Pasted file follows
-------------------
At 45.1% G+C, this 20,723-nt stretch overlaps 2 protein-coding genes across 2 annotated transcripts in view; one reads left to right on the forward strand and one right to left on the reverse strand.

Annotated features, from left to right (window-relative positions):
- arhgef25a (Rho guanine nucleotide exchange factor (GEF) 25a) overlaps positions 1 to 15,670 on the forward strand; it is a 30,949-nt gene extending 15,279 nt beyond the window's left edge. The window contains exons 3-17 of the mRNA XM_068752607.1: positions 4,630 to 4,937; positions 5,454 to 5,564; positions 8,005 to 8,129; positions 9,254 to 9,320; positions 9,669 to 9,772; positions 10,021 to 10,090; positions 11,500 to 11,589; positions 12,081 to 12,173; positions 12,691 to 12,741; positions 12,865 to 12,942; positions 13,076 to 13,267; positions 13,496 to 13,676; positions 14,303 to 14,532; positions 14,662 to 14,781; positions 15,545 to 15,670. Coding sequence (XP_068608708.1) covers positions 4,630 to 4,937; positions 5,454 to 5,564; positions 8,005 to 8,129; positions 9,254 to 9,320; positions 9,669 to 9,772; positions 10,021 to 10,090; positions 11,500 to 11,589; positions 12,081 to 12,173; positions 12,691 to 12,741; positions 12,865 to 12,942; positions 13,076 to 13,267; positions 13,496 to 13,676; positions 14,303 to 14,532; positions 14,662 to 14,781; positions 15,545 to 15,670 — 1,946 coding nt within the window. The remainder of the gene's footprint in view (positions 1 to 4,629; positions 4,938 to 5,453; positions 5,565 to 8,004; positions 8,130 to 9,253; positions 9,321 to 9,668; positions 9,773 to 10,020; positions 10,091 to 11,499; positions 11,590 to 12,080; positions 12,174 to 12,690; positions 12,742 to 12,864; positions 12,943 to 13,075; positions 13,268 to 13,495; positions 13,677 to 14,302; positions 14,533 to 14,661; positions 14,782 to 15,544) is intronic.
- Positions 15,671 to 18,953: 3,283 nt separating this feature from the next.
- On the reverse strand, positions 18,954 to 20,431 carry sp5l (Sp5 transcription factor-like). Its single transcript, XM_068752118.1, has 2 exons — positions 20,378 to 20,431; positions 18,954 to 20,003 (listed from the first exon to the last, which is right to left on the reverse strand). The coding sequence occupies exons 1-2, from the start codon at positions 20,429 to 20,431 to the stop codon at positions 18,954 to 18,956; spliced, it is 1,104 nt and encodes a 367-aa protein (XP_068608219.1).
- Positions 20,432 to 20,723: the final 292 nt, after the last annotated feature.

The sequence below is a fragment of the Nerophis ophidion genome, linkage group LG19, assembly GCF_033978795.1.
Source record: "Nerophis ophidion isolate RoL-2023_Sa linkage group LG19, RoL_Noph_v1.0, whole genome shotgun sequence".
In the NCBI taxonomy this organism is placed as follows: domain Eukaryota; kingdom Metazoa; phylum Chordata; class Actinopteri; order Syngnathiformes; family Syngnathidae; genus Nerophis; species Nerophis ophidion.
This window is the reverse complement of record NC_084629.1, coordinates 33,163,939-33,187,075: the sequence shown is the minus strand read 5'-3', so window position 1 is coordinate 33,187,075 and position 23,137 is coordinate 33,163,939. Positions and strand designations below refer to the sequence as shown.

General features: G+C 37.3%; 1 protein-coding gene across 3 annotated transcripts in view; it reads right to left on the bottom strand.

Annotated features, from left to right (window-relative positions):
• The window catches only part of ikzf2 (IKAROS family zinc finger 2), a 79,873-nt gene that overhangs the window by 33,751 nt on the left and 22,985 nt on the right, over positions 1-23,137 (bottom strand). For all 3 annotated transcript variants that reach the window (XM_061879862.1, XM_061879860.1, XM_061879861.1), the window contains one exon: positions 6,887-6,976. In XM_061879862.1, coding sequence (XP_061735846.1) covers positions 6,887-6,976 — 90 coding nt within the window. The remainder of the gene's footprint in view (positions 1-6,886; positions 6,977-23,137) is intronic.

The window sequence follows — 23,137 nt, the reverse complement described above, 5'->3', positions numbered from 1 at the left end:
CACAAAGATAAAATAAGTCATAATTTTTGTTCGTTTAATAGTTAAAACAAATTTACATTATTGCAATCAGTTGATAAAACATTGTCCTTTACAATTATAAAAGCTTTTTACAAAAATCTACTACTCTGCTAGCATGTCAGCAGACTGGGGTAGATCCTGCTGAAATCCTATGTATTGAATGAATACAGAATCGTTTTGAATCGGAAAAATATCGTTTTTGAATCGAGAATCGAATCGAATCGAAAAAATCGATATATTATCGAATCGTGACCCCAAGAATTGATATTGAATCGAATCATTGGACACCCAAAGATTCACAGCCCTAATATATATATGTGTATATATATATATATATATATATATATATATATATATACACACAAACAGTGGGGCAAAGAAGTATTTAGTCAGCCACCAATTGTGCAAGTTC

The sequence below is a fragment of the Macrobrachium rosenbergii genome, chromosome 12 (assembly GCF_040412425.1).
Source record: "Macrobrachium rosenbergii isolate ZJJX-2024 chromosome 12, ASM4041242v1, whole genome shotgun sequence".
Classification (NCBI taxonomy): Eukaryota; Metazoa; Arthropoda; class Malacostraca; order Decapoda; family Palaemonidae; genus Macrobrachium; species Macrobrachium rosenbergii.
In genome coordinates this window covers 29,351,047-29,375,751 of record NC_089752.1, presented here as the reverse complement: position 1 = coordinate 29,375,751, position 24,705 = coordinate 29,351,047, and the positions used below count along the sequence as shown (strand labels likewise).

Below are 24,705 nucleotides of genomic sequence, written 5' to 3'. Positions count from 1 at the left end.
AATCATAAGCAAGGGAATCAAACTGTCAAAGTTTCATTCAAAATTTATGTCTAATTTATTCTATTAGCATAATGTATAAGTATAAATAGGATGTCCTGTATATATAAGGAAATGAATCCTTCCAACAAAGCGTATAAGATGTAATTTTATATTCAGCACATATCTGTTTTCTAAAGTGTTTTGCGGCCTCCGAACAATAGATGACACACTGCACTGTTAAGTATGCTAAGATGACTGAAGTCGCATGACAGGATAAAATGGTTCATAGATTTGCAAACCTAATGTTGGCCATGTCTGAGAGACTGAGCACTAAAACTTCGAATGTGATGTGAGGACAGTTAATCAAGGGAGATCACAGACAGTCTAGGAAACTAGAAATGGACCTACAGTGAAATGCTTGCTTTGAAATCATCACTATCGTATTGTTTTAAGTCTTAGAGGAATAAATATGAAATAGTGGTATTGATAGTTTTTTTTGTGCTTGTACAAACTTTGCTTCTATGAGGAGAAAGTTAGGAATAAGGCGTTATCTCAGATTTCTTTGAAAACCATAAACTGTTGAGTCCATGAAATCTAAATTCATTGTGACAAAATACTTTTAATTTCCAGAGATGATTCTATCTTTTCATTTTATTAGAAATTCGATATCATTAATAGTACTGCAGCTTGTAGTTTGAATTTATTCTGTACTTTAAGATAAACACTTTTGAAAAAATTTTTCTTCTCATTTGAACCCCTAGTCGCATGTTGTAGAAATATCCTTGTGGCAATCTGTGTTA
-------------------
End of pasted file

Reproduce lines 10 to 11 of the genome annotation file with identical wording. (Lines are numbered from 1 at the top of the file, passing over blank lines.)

This window is the reverse complement of record NC_084629.1, coordinates 33,163,939-33,187,075: the sequence shown is the minus strand read 5'-3', so window position 1 is coordinate 33,187,075 and position 23,137 is coordinate 33,163,939. Positions and strand designations below refer to the sequence as shown.

General features: G+C 37.3%; 1 protein-coding gene across 3 annotated transcripts in view; it reads right to left on the bottom strand.